The three of us turned around again, and this time we made it about five steps down the road before Jean spotted two girls from her gym class.  Jean loudly called them over, and in a voice loud enough for everyone on the busy street to hear, told them to pick a yogurt each.  Again, we headed back into the shop, Huang Hui peeled off 7 yuan, or about $1, and gave it to the shopkeeper.  The girls smiled, and we turned around for the last time and headed back to campus. As we walked Huang Hui whispered to me in English so that Jean couldn’t understand, “That right there, I gave Jean face”.  So, apparently, sometimes all it takes is a simple gesture to make someone look good.

What about you?

So again, what does this mean for you? If you are traveling in lesser- visited parts of China you will most likely encounter people who are curious about you and they’ll probably invite you to a meal.  Chinese hospitality is truly like none other and it’s common for total strangers to ask foreigners to eat with them.  I’ve had many of these impromptu invites and sometimes they completely changed the course of my trip.  Once, a dinner invite turned into me meeting three new travel partners with whom I spent the next week traveling.  But, if you don’t feel comfortable going to someone’s home or you simply don’t have them time (and it might be lengthy- prepare to essentially be kidnapped for the evening unless you really communicate needing to be back at a certain time) be careful how you say no.  In my experience, it’s usually better to give a vague, “maybe” than a straight out no.  If you don’t think they’re getting the picture, give them a believable excuse.  Remember though, if you outright reject them in front of others they will lose face.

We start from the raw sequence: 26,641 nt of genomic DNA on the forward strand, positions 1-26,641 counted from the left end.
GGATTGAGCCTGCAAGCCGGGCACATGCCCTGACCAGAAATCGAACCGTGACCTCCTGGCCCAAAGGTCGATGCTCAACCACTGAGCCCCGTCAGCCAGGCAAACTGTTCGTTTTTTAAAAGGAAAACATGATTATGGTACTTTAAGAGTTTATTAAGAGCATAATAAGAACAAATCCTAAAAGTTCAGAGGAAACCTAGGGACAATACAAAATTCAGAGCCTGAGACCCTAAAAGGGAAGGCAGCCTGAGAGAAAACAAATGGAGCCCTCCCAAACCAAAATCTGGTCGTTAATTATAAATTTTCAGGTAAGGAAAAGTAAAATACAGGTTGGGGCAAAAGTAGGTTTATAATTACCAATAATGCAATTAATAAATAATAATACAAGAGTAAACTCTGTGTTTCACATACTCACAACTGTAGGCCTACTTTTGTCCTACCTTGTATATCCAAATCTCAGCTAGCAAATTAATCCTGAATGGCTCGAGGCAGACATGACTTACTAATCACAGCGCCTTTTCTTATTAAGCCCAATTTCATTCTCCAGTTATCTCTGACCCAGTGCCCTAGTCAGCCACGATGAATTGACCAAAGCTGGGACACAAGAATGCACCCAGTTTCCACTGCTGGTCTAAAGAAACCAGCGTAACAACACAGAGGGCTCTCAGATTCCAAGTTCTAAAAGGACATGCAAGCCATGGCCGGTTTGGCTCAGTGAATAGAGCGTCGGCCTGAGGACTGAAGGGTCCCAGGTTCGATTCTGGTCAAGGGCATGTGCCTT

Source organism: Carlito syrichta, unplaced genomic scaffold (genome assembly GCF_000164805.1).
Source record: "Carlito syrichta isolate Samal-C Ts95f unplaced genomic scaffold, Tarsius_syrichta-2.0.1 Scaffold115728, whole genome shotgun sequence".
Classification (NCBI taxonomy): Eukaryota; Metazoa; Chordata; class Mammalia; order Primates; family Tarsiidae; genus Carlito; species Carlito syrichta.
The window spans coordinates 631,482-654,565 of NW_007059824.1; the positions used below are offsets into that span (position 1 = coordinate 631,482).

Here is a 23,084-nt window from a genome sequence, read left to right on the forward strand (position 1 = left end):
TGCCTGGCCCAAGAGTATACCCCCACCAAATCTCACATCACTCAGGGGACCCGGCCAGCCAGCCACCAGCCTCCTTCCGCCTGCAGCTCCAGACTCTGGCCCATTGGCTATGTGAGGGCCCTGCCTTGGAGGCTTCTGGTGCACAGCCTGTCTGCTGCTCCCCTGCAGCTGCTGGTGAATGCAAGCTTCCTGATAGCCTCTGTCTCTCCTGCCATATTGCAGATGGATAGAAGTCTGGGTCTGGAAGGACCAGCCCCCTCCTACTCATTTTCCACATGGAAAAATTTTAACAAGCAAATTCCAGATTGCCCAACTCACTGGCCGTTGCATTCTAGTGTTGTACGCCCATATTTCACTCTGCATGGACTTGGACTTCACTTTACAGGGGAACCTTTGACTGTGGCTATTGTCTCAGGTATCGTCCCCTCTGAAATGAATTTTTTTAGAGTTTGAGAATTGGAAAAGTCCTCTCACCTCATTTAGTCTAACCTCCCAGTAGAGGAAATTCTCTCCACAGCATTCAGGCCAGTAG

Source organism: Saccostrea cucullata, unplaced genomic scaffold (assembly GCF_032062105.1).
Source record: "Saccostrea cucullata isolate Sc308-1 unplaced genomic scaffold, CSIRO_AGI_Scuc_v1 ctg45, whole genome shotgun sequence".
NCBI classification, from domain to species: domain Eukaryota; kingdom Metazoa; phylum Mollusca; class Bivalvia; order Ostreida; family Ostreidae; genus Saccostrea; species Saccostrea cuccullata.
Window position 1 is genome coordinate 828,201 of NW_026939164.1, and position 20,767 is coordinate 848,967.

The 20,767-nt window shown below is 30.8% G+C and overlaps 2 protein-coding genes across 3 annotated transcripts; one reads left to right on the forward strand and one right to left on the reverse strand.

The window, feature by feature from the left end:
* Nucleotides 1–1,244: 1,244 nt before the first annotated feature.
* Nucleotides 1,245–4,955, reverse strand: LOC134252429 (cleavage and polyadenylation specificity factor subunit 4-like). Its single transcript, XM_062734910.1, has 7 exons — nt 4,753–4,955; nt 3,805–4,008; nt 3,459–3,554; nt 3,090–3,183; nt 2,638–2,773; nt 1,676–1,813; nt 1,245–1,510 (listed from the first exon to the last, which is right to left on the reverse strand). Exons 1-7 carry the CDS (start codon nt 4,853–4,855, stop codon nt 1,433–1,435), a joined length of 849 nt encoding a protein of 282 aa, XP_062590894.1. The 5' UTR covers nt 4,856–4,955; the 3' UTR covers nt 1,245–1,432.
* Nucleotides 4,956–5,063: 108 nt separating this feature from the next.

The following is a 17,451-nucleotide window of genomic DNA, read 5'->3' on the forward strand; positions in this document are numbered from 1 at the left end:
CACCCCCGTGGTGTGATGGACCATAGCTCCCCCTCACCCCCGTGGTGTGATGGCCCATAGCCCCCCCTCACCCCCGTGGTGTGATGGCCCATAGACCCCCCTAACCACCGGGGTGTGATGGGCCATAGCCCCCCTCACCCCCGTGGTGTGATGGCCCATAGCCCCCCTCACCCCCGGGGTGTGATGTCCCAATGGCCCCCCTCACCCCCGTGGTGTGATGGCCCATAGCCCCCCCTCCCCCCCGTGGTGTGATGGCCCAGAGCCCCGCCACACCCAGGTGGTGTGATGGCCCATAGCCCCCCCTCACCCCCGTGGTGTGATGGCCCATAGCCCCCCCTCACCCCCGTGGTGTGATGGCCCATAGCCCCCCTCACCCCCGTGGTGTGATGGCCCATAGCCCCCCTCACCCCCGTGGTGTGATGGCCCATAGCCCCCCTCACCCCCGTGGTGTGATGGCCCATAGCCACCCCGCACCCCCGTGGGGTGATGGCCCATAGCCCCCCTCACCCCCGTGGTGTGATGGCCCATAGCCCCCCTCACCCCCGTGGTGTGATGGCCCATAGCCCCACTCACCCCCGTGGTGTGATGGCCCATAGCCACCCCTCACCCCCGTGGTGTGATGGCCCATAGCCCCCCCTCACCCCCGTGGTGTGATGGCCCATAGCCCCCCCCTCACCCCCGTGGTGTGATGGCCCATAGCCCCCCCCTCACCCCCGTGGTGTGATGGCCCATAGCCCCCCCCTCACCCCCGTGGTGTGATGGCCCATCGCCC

Don’t be surprised if, when things are going wrong, the person who is clearly at fault refuses to apologize. In my experience, it’s common for people to just act as if the mistake never happened or blame it on someone with less authority like the secretary or most junior member of a team.  For example, I was communicating via email with a guest house. I had made my initial reservation, but needed to change the dates. The owner was initially responsive, but he didn’t reply to my request to change dates. I sent two more follow-up emails and heard nothing.  When the time came, I went to the guest house and during check-in I tried to explain why my name wasn’t in the reservation book.  I made the mistake of pointing out that I had emailed him several times and hadn’t heard back. Big mistake!  All I got in response was a grunt and he told me there must have been a problem with the email system.

I certainly didn’t make friends with that guy, but I learned a great lesson.  In the future, whenever there was a communication issue I would blame it on something out of our control like the internet, my lack of Chinese, or the email system.  This way no one (including myself) was forced to lose face.

If your time in China is going to be significant, I strongly suggest you invest some time looking into these concepts to better prepare yourself for social interactions.  It can be confusing for us, but it’s best to have an idea of these social norms before jumping into any work or volunteer situation.  And no matter what you do, don’t be the bro in the bar bragging about your guānxì.